Peterson's book is worth it just for his advice to parents. It's full of gems: the first four years are crucial, a child really needs both a mother and father, memory is there not to be nostalgic, but to consolidate a useful version of the past to help you navigate the present and future. This is the foundation of his counselling practice, and his fame is deserved as a first rate counsellor.

The real Marx

My radar was alerted by Peterson's overt right-wing slant. He early on saw the hypocrisy of the NDP mentality, not so much liking the poor, but resenting the rich. Ouch! A cute anecdote of right wingers is that Marx didn't want everyone to be poor, but to be rich. That is doubtful. Marx wanted people to be free of work, "to hunt in the morning, fish in the afternoon, rear cattle in the evening, criticize after dinner."4

Yes, redistributing wealth to make society more equal isn't the silver bullet to make everyone happy and free, but studies show that societies with more equal distribution are far happier.5

His blanket dismissal of Marx, confusing the neo-Marxist gender warriors with Marx, leaves a big gap in his social theory. It is urban civilization, leading to over-centralization and increased mal-distribution, that leads to tyranny and capitalist globalization. That is Marx, and is 'hardwired' into unmediated social evolution. Capitalism makes Genghis Khan scientific, and the role accessible to many khans, Hitler the 20th century version, Trump a 21st century wannabe, playing with the nuclear button, strutting his hardwired alpha pretensions, terrifying us all.

Better small groups, giving more room for talent to develop. There is a higher ratio of creatives in rural settings (the young Peterson a fine example), and greater contentment, longer lives. Small is beautiful. That is the essence of Marx. His blueprint for a bright future is to put the giants of industry under state control, and let small producers carry out economic production without exploitation.

Not bread alone

Rather than rejecting Marx and socialism, as Peterson seems to be doing, we can take a leaf from his other major point: man does not live by bread alone. Spirituality is also hardwired into us, as Peterson argues. He described himself as a classic British liberal, a philosophical pragmatist. He lost his socialist faith in 1980 as a teen, taking no inspiration from the fading Soviet alternative to capitalism, mired in the Cold War and Afghanistan. Sad, as that was the era of Thatcher, TINA and neoliberalism, and there is no understanding of imperialism here as the motive behind today's crises. Bootstraps are all well and good, but you won't solve the world's problems with 12 Rules.

His concept of Christianity is to imitate Christ, for him meaning "something like you need to take responsibility for the evil in the world as if you were responsible for it to understand that you determine the direction of the world, whether it's toward heaven or hell". Yes, the devil is at work and we must recognize it and fight it.

The 12 commandments

Peterson's homilies are all worthwhile, and are full of anecdotes from his work as a therapist and his wide knowledge of philosophy and psychology. They include

* Treat yourself like someone you must care for.

* Make friends with people who want the best for you.

* Compare yourself to yesterday (not to someone else today).

* Don't let children do what makes you dislike them.

* Set your own house in order first.

* Pursue the meaningful, not the expedient.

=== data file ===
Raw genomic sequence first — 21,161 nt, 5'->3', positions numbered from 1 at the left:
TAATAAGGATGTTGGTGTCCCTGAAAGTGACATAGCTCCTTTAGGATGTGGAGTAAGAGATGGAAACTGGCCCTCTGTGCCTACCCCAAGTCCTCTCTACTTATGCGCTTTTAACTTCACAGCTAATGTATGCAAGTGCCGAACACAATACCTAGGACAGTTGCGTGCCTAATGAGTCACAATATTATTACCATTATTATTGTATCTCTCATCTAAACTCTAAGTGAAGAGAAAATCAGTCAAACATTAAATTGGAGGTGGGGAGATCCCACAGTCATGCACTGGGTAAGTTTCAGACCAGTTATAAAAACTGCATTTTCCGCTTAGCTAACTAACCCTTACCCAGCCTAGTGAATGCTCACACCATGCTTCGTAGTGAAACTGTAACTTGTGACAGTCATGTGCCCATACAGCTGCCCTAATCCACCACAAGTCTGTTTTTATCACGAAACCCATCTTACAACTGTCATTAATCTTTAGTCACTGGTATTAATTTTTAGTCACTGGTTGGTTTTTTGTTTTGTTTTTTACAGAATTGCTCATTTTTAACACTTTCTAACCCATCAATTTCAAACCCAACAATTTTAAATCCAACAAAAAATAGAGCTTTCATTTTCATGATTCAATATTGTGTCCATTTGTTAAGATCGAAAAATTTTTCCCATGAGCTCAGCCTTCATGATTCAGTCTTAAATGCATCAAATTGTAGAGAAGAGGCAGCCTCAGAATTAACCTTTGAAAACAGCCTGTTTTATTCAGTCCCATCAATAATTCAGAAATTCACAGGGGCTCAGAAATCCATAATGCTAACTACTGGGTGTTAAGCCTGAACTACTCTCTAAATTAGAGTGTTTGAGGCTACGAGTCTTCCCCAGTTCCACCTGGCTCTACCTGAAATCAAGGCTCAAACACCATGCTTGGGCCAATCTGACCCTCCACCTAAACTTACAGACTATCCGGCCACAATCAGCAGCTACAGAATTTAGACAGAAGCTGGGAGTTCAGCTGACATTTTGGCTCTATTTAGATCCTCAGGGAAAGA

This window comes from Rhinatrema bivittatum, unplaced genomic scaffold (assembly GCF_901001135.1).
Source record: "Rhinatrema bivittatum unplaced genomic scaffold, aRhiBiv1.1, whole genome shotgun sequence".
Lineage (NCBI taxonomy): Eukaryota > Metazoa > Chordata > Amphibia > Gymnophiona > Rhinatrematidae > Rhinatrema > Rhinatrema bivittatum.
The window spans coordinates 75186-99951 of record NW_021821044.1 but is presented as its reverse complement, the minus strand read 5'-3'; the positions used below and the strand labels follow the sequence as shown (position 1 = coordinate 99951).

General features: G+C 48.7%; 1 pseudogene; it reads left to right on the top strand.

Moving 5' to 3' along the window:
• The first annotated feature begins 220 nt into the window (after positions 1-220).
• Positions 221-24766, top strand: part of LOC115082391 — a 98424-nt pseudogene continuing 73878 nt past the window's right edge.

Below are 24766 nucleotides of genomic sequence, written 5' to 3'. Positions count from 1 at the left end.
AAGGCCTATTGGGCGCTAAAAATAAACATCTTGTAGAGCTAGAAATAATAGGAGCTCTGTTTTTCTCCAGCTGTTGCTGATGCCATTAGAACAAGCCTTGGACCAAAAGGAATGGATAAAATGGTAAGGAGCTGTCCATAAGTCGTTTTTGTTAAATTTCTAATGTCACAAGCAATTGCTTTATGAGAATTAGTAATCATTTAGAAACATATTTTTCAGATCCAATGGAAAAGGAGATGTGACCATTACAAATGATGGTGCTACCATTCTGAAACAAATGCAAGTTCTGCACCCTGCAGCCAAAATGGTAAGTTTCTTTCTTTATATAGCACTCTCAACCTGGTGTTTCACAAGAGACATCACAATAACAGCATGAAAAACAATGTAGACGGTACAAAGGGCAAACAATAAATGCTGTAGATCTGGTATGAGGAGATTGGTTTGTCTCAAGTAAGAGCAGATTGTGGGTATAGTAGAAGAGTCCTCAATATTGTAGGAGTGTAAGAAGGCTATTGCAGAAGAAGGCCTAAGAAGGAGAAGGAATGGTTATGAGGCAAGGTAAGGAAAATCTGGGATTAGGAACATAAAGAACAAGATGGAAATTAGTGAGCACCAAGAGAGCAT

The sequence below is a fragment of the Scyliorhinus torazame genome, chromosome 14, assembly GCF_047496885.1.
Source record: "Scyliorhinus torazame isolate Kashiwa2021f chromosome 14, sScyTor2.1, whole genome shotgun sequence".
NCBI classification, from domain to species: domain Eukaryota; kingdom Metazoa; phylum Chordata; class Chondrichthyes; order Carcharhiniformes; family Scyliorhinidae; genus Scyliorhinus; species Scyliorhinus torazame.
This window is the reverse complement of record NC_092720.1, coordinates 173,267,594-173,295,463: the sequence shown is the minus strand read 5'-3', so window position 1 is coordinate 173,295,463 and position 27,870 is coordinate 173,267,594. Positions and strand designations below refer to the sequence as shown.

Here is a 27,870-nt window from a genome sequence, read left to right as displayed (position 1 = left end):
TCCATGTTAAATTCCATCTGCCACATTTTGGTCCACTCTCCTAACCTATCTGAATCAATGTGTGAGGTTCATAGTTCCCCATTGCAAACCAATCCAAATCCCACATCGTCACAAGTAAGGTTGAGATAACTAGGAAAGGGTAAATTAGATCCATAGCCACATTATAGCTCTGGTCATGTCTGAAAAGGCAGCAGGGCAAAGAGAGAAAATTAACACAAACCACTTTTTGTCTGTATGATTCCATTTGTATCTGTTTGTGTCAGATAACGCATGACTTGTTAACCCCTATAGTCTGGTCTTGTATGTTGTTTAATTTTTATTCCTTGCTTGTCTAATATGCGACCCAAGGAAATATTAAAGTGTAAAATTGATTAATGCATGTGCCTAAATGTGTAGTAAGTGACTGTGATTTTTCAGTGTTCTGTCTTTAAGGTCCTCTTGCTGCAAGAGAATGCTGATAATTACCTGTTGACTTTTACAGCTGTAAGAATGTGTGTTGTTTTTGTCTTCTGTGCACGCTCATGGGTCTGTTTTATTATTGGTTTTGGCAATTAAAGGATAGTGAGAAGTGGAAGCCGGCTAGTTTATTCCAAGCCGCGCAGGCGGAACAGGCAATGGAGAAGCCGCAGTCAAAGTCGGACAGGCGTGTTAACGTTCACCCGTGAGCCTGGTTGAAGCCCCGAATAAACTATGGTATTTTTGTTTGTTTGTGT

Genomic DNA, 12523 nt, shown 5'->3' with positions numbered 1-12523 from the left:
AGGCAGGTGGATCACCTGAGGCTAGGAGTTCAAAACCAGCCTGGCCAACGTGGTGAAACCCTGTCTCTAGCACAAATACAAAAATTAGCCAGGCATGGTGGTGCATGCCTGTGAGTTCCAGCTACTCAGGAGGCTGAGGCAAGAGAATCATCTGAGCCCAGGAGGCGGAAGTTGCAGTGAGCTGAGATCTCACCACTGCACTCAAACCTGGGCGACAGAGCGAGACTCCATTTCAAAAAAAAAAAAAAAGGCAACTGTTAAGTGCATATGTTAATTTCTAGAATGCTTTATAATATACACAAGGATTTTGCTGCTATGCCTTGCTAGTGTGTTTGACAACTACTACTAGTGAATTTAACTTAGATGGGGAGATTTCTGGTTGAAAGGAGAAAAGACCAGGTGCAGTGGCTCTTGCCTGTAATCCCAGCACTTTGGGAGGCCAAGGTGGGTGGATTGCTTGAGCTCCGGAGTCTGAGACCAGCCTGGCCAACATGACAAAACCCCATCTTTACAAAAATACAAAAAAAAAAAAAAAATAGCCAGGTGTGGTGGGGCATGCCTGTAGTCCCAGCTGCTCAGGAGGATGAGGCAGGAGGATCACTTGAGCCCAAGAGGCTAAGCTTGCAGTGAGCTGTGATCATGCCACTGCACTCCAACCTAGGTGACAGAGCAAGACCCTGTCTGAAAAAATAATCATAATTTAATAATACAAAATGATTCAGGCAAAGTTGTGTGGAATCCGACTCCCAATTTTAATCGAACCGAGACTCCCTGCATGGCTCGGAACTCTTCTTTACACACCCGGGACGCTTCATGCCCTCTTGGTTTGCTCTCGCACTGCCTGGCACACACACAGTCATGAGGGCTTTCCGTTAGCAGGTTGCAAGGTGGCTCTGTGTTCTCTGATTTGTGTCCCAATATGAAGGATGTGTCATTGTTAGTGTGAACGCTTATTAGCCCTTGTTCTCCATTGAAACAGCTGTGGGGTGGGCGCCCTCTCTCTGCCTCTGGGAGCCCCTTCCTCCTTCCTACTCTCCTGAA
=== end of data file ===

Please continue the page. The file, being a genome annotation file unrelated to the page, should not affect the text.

* Tell the truth or at least don't lie.

* Assume x knows something you don't know.

* Be precise in speech.

* Be a skateboarder. So don't minimize risk, optimize it. We are hardwired for risk.

He adds meat to religious homilies like 'love thine enemies.' Love thine enemies means learning from their success, listening to their critique, adopting as your ambition the creation of a world in which those who work against you see the light so what you're aiming at encompasses them. Noah: 'The centre cannot hold' so prepare your character to prevail against the flood.

1. Canadian PM Justin Trudeau's bill adds gender expression and gender identity as protected grounds to the Canadian Human Rights Act, and also to the Criminal Code. [↩]
2. An autonomous 'space', meaning that a teacher, educational institution, or student body is resolved to not tolerate anti-LGBT violence, harassment or hate speech), typically on a university campus, but also at workplaces, as in the case of Nokia. [↩]
3. One form of the penalty of the slothful will be to see work which might have been their's to do, done by those who have been faithful while on earth. In secular lingo, unused muscle atrophies. [↩]
4. German Ideology (1945). [↩]
5. While cumulative advantage has its role in society, a pareto effect rule of thumb for acceptable inequality is 80:20, not 99:1, a point Peterson doesn't make. Social justice is as much 'hardwired' into us as hunger, sex, or aggression.

The Gallup World Poll and the World Top Incomes Database found that the more income is concentrated in the hands of a few, the more likely individuals are to report lower levels of life satisfaction and more negative daily emotional experiences. [↩]


Eric Walberg is a journalist who worked in Uzbekistan and is now writing for Al-Ahram Weekly in Cairo. He is the author of From Postmodernism to Postsecularism and Postmodern Imperialism. His most recent book is Islamic Resistance to Imperialism. Read other articles by Eric, or visit Eric's website.

This article was posted on Sunday, April 15th, 2018 at 2:37pm and is filed under Academic Freedom, Book Review, Language, Narrative.


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See Also

Dr. Jordan Peterson - The Language of Power vs Freedom of Speech
 http://portland.indymedia.org/en/2018/03/435604.shtml

Postmodernism and Cultural Marxism | Jordan B Peterson
 http://www.youtube.com/watch?v=wLoG9zBvvLQ
 http://portland.indymedia.org/en/2018/03/435639.shtml